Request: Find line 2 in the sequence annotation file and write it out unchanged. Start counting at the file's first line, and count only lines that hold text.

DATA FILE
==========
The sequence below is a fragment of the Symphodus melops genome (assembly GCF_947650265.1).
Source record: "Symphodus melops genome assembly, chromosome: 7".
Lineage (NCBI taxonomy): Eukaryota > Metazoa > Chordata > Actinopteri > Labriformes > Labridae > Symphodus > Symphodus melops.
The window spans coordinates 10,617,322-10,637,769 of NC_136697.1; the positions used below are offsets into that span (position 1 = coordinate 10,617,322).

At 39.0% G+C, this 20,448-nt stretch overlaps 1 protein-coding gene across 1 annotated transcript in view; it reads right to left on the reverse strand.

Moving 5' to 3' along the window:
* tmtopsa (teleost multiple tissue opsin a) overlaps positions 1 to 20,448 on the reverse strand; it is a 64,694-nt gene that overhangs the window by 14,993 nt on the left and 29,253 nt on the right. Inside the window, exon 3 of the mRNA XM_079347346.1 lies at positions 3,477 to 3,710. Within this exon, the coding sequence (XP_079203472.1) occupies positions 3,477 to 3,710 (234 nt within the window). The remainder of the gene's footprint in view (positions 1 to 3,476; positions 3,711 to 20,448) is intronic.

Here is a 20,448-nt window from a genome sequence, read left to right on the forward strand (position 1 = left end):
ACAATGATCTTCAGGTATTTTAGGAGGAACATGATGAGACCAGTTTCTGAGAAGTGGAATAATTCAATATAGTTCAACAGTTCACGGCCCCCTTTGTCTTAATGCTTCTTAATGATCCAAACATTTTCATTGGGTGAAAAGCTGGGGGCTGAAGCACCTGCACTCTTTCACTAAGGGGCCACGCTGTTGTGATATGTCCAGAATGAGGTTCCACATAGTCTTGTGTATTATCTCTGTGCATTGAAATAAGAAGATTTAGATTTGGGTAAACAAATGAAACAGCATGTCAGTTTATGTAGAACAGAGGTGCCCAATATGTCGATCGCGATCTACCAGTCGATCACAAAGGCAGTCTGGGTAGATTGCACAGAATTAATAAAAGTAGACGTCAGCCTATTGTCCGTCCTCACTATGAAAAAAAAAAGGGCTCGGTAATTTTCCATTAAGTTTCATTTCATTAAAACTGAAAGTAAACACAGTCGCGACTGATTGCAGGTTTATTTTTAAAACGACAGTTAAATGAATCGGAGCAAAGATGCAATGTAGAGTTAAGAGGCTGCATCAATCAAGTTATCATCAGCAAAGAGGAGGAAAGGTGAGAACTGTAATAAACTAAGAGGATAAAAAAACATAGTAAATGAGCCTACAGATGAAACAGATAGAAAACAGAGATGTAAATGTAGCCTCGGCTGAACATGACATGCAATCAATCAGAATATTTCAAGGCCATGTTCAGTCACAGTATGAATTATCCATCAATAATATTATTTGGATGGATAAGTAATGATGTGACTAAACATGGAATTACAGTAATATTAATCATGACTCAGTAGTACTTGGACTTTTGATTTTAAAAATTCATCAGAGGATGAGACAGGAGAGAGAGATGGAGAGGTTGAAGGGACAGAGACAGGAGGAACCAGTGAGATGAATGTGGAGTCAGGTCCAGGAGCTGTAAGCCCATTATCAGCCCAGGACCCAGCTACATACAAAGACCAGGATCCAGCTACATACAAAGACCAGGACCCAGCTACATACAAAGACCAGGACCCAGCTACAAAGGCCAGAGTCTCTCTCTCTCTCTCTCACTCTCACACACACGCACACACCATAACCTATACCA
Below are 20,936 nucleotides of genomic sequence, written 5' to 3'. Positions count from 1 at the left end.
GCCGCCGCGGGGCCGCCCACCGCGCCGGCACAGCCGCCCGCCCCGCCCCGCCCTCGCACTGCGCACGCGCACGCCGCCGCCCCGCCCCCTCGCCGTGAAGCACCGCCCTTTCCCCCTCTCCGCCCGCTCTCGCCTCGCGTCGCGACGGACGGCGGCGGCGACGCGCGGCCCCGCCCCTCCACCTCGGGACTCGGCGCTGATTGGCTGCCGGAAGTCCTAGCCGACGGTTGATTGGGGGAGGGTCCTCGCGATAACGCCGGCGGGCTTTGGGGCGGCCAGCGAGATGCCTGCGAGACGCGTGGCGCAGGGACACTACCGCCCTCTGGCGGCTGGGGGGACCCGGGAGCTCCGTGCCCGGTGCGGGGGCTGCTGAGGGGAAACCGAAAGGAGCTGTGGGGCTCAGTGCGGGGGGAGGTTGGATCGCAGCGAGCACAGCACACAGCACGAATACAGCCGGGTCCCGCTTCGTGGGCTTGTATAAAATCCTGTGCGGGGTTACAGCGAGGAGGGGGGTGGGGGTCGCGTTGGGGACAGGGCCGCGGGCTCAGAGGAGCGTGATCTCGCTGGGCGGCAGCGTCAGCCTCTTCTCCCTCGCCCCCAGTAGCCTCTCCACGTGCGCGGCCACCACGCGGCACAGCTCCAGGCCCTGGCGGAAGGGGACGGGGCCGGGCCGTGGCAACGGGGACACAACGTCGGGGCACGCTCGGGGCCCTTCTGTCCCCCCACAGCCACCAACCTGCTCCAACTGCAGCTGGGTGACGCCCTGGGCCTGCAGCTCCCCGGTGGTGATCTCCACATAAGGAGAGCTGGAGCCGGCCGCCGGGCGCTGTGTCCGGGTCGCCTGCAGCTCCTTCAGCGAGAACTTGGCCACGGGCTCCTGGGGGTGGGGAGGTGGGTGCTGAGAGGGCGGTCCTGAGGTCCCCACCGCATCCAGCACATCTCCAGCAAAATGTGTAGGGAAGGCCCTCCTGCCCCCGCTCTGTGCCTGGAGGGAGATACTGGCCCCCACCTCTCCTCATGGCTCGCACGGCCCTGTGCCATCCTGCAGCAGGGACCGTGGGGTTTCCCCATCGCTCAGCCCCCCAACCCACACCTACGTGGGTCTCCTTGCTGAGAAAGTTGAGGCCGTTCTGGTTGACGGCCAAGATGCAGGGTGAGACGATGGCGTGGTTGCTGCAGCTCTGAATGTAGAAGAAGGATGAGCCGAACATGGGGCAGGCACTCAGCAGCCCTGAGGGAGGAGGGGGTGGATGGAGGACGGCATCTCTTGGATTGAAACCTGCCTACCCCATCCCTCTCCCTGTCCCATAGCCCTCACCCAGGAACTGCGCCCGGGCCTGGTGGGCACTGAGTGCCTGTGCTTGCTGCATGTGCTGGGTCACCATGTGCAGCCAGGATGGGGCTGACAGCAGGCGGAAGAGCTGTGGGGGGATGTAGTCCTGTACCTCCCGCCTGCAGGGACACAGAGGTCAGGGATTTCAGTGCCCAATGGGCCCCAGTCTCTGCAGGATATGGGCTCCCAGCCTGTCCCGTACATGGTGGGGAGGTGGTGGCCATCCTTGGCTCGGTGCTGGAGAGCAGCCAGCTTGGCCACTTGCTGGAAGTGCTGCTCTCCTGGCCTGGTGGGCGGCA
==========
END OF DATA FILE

Source record: "Symphodus melops genome assembly, chromosome: 7".